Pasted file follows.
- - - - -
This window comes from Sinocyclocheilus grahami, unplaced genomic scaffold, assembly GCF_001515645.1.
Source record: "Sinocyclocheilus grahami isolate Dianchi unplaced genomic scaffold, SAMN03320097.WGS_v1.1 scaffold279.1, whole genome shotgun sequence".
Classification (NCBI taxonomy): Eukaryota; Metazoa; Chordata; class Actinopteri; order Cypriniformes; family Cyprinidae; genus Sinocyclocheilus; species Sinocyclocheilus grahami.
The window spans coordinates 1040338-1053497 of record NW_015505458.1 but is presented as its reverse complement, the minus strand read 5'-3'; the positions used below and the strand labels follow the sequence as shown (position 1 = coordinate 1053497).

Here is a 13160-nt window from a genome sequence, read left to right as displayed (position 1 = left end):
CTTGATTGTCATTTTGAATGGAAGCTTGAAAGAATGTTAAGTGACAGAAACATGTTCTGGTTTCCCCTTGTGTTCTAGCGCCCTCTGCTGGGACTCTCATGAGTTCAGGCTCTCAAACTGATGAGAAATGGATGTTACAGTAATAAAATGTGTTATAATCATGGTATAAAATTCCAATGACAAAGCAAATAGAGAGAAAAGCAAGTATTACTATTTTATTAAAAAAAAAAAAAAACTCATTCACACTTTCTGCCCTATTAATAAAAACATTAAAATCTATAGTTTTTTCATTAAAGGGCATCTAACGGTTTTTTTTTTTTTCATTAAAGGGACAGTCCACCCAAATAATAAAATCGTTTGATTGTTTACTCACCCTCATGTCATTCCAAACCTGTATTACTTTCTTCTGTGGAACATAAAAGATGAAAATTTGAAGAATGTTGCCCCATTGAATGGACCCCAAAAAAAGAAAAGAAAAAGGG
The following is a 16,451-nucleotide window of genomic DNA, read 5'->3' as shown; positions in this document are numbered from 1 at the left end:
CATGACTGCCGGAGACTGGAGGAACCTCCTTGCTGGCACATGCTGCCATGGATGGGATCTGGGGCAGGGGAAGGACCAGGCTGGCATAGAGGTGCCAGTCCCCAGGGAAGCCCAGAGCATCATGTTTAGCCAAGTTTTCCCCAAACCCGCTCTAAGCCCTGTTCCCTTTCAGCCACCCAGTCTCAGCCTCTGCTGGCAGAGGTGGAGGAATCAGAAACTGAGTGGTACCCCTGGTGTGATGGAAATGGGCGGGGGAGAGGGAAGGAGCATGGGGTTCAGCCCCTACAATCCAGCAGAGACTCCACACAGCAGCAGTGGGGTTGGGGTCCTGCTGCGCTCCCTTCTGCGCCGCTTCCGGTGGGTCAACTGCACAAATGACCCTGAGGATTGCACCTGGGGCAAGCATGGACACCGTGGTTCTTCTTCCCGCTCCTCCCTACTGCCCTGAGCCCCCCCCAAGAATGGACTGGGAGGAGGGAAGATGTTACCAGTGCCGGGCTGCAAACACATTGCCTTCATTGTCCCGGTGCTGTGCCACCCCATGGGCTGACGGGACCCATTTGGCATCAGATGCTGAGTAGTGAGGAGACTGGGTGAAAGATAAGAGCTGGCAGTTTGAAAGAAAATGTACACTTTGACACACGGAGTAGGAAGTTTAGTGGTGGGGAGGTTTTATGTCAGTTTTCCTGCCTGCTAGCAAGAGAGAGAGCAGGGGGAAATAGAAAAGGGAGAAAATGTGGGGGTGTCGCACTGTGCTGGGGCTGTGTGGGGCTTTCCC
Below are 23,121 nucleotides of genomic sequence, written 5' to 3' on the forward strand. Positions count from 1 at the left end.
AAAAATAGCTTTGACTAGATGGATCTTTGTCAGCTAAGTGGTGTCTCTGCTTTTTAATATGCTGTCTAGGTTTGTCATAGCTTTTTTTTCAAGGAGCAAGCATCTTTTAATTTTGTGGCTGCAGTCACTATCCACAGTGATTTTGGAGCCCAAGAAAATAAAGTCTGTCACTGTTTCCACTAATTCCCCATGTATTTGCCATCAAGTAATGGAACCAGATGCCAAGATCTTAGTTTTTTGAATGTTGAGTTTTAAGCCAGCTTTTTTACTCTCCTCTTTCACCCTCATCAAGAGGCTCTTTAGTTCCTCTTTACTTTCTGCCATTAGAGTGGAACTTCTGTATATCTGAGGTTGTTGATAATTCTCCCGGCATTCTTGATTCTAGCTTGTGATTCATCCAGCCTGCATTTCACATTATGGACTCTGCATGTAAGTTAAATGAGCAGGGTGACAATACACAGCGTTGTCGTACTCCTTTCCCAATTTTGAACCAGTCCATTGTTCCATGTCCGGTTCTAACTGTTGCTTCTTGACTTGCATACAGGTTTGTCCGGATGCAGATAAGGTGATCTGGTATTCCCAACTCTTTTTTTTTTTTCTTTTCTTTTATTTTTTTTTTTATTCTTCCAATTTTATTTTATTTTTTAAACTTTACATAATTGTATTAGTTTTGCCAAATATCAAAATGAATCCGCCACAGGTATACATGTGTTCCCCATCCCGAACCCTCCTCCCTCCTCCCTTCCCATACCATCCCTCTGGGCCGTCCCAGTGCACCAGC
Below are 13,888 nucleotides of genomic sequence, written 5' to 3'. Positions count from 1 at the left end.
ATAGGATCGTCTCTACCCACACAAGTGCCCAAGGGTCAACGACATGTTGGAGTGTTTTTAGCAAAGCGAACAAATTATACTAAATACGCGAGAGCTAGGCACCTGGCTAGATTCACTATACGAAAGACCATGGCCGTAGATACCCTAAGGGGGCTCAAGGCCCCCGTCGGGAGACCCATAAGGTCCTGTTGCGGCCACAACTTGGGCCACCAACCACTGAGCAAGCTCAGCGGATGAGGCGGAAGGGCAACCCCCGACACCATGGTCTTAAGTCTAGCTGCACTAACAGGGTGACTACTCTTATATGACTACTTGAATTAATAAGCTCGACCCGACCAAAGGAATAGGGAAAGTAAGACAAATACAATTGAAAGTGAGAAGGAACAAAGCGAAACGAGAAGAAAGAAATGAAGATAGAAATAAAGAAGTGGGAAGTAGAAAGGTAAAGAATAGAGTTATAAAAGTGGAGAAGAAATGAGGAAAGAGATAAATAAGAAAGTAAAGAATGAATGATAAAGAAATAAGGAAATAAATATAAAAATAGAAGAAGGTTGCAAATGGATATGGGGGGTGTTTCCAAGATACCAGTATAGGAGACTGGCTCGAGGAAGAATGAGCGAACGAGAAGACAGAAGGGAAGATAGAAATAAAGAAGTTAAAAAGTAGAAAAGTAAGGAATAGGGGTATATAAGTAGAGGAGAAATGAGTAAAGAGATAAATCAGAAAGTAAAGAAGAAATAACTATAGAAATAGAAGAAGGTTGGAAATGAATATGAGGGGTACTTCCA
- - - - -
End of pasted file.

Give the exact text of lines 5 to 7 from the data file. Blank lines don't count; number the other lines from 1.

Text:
Here is a 13160-nt window from a genome sequence, read left to right as displayed (position 1 = left end):
CTTGATTGTCATTTTGAATGGAAGCTTGAAAGAATGTTAAGTGACAGAAACATGTTCTGGTTTCCCCTTGTGTTCTAGCGCCCTCTGCTGGGACTCTCATGAGTTCAGGCTCTCAAACTGATGAGAAATGGATGTTACAGTAATAAAATGTGTTATAATCATGGTATAAAATTCCAATGACAAAGCAAATAGAGAGAAAAGCAAGTATTACTATTTTATTAAAAAAAAAAAAAAACTCATTCACACTTTCTGCCCTATTAATAAAAACATTAAAATCTATAGTTTTTTCATTAAAGGGCATCTAACGGTTTTTTTTTTTTTCATTAAAGGGACAGTCCACCCAAATAATAAAATCGTTTGATTGTTTACTCACCCTCATGTCATTCCAAACCTGTATTACTTTCTTCTGTGGAACATAAAAGATGAAAATTTGAAGAATGTTGCCCCATTGAATGGACCCCAAAAAAAGAAAAGAAAAAGGG
The following is a 16,451-nucleotide window of genomic DNA, read 5'->3' as shown; positions in this document are numbered from 1 at the left end: